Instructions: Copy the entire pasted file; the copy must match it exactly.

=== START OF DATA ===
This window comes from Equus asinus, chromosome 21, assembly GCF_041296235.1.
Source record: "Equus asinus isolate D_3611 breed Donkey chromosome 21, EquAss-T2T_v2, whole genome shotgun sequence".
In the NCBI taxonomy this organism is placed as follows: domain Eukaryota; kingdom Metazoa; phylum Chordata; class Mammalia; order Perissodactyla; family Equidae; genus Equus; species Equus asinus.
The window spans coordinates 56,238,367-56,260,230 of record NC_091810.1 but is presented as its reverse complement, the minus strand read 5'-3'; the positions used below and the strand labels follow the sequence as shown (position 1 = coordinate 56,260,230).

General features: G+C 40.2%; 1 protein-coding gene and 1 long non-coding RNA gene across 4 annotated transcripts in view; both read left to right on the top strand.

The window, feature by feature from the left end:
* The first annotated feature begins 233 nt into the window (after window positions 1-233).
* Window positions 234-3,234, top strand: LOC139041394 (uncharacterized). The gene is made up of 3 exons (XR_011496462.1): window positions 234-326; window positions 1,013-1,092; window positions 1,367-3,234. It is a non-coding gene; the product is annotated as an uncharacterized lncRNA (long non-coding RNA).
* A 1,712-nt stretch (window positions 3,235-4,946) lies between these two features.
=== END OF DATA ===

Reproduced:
This window comes from Equus asinus, chromosome 21, assembly GCF_041296235.1.
Source record: "Equus asinus isolate D_3611 breed Donkey chromosome 21, EquAss-T2T_v2, whole genome shotgun sequence".
In the NCBI taxonomy this organism is placed as follows: domain Eukaryota; kingdom Metazoa; phylum Chordata; class Mammalia; order Perissodactyla; family Equidae; genus Equus; species Equus asinus.
The window spans coordinates 56,238,367-56,260,230 of record NC_091810.1 but is presented as its reverse complement, the minus strand read 5'-3'; the positions used below and the strand labels follow the sequence as shown (position 1 = coordinate 56,260,230).

General features: G+C 40.2%; 1 protein-coding gene and 1 long non-coding RNA gene across 4 annotated transcripts in view; both read left to right on the top strand.

The window, feature by feature from the left end:
* The first annotated feature begins 233 nt into the window (after window positions 1-233).
* Window positions 234-3,234, top strand: LOC139041394 (uncharacterized). The gene is made up of 3 exons (XR_011496462.1): window positions 234-326; window positions 1,013-1,092; window positions 1,367-3,234. It is a non-coding gene; the product is annotated as an uncharacterized lncRNA (long non-coding RNA).
* A 1,712-nt stretch (window positions 3,235-4,946) lies between these two features.